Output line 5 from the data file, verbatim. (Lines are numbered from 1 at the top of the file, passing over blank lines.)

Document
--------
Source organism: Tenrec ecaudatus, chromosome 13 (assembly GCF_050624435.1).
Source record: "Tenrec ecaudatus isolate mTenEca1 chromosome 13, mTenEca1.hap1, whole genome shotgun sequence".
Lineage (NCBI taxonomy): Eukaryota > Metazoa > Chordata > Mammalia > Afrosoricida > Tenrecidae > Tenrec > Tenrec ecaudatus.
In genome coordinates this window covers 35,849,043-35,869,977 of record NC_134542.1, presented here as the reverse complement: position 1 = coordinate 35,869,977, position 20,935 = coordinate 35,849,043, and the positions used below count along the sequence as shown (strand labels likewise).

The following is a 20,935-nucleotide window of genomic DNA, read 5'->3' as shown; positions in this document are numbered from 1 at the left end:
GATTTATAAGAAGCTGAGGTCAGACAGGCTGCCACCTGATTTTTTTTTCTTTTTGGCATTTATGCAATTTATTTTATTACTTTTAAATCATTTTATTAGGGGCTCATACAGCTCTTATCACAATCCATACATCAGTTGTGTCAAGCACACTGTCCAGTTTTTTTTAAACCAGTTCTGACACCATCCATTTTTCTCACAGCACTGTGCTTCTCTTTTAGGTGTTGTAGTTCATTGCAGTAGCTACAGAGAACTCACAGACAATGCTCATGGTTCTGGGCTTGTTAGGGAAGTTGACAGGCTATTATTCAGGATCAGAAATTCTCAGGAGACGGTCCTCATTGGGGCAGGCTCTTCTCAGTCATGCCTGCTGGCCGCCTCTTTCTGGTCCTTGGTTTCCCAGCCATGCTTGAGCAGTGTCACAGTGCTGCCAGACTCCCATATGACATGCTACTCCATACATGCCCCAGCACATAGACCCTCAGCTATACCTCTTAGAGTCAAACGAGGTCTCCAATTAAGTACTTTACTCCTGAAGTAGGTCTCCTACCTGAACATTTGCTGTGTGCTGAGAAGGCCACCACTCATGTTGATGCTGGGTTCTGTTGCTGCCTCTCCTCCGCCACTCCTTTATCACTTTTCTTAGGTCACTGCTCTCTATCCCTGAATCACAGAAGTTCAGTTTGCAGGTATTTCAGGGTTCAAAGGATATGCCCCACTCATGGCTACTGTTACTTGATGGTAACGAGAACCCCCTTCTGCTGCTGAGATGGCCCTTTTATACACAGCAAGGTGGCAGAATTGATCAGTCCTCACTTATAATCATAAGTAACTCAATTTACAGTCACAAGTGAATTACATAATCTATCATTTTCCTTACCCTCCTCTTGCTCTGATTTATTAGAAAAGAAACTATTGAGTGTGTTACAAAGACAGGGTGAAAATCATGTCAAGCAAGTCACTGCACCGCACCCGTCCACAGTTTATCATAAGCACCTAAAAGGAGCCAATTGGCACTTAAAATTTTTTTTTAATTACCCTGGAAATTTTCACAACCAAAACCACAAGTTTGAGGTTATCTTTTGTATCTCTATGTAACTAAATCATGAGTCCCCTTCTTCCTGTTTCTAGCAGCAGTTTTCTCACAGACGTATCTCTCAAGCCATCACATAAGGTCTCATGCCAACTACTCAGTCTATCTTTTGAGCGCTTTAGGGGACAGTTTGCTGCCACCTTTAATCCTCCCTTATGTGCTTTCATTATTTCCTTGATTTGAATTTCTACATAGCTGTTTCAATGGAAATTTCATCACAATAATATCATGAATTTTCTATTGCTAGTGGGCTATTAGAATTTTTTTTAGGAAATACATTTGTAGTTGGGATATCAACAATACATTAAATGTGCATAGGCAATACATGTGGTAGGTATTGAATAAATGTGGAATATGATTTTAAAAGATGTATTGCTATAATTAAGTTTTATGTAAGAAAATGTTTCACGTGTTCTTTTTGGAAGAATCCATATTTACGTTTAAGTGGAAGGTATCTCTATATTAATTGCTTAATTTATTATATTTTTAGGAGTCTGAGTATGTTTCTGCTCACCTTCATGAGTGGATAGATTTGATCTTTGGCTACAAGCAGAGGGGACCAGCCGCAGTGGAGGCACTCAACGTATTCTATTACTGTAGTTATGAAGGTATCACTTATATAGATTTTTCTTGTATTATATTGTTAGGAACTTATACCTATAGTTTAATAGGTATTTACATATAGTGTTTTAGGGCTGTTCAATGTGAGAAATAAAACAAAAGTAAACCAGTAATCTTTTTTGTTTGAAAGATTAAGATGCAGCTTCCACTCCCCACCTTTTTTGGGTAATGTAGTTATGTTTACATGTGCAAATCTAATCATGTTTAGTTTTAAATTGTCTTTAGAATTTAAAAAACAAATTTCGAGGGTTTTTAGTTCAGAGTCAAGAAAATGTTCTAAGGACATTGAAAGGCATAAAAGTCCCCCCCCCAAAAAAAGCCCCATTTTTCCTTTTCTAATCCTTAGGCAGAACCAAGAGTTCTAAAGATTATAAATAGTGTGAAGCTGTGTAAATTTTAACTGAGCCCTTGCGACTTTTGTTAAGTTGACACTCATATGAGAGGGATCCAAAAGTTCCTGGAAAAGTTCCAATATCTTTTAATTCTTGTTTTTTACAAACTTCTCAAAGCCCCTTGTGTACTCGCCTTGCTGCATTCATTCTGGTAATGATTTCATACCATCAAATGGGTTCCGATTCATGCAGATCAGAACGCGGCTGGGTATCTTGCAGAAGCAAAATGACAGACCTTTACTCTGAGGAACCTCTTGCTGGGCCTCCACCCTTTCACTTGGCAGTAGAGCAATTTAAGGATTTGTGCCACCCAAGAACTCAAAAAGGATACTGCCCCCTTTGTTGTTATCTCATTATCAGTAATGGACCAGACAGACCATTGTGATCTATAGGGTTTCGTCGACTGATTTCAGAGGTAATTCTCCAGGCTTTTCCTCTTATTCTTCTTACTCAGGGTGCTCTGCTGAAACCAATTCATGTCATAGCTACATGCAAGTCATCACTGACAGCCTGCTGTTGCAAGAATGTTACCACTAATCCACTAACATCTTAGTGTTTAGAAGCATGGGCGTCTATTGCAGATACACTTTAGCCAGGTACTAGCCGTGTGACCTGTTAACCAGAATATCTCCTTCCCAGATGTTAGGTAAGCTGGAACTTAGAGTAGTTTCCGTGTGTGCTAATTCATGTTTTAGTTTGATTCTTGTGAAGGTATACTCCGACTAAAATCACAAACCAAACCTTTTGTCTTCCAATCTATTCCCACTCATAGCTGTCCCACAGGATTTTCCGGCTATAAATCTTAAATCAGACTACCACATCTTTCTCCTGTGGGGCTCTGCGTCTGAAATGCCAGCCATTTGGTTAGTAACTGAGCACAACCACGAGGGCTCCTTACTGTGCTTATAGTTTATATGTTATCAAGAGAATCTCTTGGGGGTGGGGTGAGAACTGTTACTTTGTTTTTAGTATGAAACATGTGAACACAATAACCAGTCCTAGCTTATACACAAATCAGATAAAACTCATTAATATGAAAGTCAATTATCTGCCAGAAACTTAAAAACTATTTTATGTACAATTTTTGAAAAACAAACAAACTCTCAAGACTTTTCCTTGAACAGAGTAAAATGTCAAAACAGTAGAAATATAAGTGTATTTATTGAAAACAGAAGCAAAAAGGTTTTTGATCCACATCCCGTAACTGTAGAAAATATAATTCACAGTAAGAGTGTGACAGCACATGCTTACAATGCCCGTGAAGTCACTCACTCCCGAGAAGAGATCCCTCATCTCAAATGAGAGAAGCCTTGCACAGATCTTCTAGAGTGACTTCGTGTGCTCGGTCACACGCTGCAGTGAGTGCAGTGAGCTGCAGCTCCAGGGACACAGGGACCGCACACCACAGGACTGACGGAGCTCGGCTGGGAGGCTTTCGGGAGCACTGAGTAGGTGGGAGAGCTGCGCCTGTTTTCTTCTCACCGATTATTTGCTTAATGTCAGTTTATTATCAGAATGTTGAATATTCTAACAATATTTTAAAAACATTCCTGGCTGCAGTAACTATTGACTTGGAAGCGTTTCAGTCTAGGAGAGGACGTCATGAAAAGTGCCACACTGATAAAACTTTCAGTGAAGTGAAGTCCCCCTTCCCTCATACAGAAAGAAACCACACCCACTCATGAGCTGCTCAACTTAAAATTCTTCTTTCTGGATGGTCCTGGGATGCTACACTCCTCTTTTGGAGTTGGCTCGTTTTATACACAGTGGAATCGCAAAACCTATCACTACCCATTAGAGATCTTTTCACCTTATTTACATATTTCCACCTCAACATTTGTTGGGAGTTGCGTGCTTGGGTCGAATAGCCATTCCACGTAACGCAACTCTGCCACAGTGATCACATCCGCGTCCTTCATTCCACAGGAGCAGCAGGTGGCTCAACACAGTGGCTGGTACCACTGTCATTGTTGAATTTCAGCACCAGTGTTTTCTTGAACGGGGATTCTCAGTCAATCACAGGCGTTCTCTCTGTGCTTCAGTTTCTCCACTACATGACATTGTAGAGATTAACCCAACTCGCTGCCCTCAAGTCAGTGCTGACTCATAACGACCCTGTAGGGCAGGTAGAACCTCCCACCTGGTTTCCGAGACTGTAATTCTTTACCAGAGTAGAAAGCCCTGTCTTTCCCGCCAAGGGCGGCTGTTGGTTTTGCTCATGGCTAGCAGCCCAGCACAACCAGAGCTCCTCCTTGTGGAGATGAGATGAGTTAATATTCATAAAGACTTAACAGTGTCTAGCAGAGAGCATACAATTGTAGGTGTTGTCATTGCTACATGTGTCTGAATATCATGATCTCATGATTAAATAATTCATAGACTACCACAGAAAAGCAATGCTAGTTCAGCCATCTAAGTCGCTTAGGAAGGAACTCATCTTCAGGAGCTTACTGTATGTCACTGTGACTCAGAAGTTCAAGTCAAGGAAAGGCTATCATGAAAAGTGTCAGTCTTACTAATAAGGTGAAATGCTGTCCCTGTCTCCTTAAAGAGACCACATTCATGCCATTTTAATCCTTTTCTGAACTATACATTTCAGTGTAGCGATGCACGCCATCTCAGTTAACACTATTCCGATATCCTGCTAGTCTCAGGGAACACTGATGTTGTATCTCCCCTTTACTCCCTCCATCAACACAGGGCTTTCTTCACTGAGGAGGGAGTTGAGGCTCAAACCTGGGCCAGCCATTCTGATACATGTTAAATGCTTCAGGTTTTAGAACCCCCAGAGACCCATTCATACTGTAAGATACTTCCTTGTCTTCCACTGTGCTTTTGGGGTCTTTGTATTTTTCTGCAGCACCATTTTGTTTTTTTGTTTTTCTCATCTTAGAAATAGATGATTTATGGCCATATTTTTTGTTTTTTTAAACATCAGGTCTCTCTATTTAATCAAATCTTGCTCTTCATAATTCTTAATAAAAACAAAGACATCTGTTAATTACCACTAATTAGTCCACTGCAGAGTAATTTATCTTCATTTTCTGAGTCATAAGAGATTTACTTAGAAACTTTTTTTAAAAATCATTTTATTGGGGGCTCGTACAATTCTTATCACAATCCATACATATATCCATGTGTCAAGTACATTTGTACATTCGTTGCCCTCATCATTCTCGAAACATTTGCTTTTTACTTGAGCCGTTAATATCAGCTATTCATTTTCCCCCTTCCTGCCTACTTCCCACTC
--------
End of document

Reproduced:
The following is a 20,935-nucleotide window of genomic DNA, read 5'->3' as shown; positions in this document are numbered from 1 at the left end: